Primary school aged children with type 1 diabetes have educational outcomes similar to their peers without diabetes, according to a South Australian study.
The findings should alleviate concerns about blood glucose variability, impaired cognitive function and diabetes-related school absences may adversely affect academic ability, according to researchers at Adelaide University.
Their comparison of year 5 NAPLAN scores for numeracy and literacy in 61,445 children, including a subset of 162 children with type 1 diabetes, found negligible differences between those with and without diabetes.
The study found differences in mean reading, writing and numeracy scores of the children with and without T1D were around one tenth of a standard deviation – equivalent to less than one mark in the raw NAPLAN assessment.
“For example, the mean reading score ±SD was 482.8±78.9 for children with T1D and 475.5±74.3 for children without T1D,” the study said.
It also found there were negligible differences in the mean reading, writing, spelling, grammar and numeracy scores according to time since their type 1 diabetes diagnosis.
“For example the mean reading score ±SD was 475.5±81.5 for children without T1D, 488.2±83.0 for recently diagnosed (≤2 years since T1D), and 480.2±75.4 for 3-10 years exposure to T1D.”
The findings were consistent with recent schools based performance studies from Western Australia and Denmark, but contrasted with other studies, including older studies, which used cognitive measures and IQ scores.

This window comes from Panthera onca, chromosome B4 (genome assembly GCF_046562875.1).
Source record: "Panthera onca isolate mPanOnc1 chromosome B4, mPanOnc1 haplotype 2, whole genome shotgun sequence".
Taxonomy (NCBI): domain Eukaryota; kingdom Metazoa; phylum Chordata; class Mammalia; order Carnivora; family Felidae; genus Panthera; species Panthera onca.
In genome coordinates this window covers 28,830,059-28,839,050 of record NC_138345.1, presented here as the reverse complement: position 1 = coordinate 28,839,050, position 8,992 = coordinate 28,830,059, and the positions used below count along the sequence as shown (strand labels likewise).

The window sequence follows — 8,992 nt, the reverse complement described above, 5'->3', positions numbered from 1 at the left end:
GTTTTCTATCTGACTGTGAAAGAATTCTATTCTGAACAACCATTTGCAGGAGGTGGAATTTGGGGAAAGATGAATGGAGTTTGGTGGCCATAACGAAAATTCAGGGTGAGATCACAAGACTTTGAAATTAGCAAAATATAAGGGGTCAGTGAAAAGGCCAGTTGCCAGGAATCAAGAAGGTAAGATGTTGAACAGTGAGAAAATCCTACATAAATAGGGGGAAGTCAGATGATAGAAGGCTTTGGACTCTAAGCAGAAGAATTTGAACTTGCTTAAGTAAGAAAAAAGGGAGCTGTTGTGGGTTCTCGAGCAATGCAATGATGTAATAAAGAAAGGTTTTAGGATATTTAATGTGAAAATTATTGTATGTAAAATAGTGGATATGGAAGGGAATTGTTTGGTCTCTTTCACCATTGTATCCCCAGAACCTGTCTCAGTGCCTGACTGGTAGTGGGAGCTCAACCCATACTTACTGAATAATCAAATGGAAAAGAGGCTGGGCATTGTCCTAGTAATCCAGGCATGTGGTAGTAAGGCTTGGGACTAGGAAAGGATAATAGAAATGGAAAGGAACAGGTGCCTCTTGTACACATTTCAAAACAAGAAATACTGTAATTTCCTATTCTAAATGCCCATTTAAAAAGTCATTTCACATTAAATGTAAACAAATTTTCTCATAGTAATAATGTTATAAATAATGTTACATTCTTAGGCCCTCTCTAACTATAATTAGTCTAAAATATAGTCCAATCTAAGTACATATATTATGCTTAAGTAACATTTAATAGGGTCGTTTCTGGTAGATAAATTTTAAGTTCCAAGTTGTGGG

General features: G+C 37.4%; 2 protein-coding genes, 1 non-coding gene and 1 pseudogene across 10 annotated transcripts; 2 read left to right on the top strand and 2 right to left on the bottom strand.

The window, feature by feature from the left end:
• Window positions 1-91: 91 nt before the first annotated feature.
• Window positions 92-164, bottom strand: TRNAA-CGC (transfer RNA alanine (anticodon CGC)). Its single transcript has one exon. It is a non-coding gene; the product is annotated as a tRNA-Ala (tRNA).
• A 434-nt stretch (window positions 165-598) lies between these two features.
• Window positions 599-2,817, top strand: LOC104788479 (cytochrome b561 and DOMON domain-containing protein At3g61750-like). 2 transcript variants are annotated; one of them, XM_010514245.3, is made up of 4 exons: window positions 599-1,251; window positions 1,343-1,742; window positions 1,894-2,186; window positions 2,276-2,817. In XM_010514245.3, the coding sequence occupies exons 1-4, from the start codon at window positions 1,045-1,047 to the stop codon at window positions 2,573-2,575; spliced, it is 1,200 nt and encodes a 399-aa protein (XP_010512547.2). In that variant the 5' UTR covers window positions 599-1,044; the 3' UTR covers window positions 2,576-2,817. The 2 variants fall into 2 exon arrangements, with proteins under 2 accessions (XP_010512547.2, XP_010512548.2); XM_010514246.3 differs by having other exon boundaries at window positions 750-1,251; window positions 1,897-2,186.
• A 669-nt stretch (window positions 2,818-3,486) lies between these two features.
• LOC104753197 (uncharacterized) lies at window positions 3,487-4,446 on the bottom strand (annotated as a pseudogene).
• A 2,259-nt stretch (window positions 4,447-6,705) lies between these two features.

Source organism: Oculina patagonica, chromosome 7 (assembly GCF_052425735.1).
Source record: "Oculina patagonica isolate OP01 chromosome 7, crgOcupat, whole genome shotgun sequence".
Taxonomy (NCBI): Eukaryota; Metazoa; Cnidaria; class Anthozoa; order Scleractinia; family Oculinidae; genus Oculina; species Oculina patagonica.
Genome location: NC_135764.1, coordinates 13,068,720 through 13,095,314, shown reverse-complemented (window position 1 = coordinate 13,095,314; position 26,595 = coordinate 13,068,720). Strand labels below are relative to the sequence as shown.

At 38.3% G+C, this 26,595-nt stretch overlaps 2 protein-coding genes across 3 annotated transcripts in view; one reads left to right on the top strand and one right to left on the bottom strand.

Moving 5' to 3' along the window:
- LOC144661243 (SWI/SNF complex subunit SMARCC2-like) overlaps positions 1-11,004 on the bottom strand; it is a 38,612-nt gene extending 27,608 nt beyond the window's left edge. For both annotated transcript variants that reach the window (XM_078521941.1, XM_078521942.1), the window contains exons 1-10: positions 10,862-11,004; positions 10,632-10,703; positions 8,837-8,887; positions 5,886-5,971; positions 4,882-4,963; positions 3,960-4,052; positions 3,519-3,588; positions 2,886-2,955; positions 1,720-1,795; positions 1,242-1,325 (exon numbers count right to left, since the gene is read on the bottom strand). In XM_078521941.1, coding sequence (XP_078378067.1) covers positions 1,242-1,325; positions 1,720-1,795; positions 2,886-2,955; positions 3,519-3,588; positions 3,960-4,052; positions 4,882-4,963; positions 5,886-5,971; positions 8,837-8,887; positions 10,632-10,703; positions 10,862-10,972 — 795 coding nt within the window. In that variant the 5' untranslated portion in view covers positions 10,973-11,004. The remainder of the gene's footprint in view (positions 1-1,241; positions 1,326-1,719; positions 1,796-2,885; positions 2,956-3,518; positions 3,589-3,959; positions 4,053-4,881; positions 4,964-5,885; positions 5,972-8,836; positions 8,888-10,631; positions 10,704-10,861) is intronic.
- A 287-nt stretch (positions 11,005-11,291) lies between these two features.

The study authors said it was thought T1D could potentially affect a child’s memory and concentration due to the challenges of managing blood glucose, even without overt hypo and hypo-glycaemia.
T1D could also have longer term effects on brain volumes and altered neural pathways, and they noted, that some children with T1D have shown lower executive functioning including planning, working–memory, processing, attention, problem solving capacity, and visual motor integration.
“Improvements in T1D management, diabetes education programs for school staff, and perhaps increasing use of insulin pumps due to government subsidy in recent years may have helped children in achieving better glycaemic control,” they said.
They also noted that the legal obligation for schools to make reasonable adjustments to encourage participation of children with diabetes, may help them reach their potential and achieve similar educational outcomes as children without type 1 diabetes.
The authors, from the University of Adelaide, noted the study included only children attending public schools but that educational attainment was usually similar in both public and private schools after adjusting for socioeconomic status.
“This whole-of-population study demonstrated that South Australian children with T1D are not disadvantaged on educational outcomes in year 5 compared to children without T1D,” they concluded.
“This supports the idea that the negative effects of T1D on educational outcomes may have equalised possibly through improved T1D management in children.”